(3) Youth spaces can be identified and developed in a way that suggests some prior planning, without trying to make full provision that may be inappropriate or unwanted.
(4) A degree of separation from obvious adult supervision is desirable, but the facility must remain visible from surrounding streets to provide casual surveillance and a safe environment for young adults to meet.
(5) Youth spaces are aligned to other areas of activity including shopping centres, public transport and the sport and recreation facilities described in this section that are relevant to young adults.
10.3.10.2 Ball sports
(1) Facilities for ball sports in parks (e.g. basketball and netball courts, tennis courts, rebound walls, cricket practice nets, boules courts, grassed fields, ovals and cricket pitches) are designed, located and constructed in accordance with sport-specific specifications of the relevant sporting administrative body, and the following general requirements:
(a) the facility complements and enhances other recreation opportunities in a park;
(b) all facilities are set apart to allow ball sports to take place without intrusion or conflict with adjoining activities;
(c) the facility is readily maintainable by Council;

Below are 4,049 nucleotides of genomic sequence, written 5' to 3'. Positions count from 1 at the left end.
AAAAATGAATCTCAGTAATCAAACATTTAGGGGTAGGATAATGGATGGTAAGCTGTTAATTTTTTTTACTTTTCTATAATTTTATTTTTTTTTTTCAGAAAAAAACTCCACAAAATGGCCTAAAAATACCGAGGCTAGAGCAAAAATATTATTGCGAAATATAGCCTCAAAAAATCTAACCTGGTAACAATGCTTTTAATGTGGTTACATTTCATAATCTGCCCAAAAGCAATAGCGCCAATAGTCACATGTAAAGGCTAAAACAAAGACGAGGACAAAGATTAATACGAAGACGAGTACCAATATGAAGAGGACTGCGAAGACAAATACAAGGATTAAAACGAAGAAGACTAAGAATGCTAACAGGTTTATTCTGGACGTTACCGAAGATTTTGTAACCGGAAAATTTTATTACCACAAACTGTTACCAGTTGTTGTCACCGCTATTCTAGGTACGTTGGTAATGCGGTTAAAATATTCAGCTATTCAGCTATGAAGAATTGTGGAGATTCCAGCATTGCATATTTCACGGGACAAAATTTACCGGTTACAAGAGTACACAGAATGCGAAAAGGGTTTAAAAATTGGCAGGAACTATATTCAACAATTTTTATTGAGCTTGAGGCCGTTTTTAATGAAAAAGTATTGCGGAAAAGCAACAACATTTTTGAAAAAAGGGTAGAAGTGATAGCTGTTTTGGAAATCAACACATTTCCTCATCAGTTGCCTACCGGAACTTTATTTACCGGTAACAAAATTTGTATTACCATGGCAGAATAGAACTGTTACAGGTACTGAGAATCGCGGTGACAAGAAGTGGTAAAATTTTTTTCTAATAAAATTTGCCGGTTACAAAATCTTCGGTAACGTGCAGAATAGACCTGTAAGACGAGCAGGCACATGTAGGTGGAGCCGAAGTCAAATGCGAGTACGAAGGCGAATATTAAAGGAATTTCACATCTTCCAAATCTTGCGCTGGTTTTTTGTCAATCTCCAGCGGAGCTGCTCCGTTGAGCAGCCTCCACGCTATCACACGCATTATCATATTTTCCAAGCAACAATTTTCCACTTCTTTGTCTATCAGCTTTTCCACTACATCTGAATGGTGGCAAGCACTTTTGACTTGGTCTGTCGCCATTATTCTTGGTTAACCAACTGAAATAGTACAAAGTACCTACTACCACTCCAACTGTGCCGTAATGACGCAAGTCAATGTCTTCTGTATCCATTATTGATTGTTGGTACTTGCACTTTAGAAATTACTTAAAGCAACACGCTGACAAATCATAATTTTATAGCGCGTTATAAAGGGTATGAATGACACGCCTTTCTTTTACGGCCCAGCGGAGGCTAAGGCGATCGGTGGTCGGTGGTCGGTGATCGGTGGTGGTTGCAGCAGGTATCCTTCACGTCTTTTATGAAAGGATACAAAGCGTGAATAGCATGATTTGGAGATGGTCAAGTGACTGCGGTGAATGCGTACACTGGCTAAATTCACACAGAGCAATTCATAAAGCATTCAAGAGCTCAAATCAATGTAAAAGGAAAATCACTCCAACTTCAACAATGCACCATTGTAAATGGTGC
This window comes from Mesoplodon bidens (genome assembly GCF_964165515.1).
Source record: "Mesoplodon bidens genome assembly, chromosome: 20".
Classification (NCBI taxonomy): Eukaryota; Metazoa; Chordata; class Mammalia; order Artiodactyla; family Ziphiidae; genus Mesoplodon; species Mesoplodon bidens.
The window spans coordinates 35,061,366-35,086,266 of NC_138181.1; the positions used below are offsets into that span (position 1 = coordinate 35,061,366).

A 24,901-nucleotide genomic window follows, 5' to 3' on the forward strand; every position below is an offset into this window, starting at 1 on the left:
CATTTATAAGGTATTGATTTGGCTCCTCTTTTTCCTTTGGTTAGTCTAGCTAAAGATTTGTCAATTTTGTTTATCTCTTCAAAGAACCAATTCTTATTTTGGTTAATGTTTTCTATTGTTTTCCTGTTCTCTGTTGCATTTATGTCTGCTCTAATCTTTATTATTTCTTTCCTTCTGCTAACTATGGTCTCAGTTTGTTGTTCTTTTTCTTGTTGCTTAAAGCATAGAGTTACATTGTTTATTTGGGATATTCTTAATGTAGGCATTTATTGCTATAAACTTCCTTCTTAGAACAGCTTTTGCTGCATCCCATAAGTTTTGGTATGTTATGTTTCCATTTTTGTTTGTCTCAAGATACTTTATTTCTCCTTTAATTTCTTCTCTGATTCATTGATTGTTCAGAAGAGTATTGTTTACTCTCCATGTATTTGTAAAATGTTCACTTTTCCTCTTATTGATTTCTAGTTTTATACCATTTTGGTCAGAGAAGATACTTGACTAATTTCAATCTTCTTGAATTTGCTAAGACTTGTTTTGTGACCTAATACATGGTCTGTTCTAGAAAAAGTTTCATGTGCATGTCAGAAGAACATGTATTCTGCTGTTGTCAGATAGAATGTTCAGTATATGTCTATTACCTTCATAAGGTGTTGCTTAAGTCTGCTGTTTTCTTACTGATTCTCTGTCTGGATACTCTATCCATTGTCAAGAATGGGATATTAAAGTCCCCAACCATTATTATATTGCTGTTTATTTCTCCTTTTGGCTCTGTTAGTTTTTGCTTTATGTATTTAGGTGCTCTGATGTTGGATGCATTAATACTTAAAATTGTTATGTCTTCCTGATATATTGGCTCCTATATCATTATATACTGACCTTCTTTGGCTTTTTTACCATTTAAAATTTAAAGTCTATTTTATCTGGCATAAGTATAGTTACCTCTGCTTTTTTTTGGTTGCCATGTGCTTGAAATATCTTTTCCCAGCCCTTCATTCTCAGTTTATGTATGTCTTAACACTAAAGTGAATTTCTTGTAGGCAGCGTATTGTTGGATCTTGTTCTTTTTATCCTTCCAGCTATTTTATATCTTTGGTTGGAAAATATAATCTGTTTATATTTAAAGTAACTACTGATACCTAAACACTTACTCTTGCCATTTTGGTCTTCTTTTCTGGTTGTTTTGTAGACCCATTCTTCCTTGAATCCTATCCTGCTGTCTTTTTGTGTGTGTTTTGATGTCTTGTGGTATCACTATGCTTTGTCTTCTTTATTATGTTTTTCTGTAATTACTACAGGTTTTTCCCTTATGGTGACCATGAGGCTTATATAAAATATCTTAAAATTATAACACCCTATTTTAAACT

(d) the facility is set back from surrounding properties with screening and landscaping as appropriate;
(e) consultation with neighbours, in conjunction with the Ward Councillor, is required if the facility is proposed near existing or future residences;
(f) small local parks are usually unsuitable for ball-sports facilities;
(g) key ways or goal circles (combined basketball and netball ring or a facility with minimum court area) are not acceptable due to the risks associated with these facilities;
(h) opportunities for casual surveillance of courts and rebound walls is maximised from surrounding streets and other sites of regular people presence;
(i) half courts and tennis rebound walls are provided within cycling distance (approximately 2km–5km from most residences);
(j) tennis courts and boules courts (bocce or petanque) are not usually provided outside leased areas in parks, but may be allowed where, for example, a community group or agency can undertake minor court maintenance, care for equipment such as nets and supervise court bookings;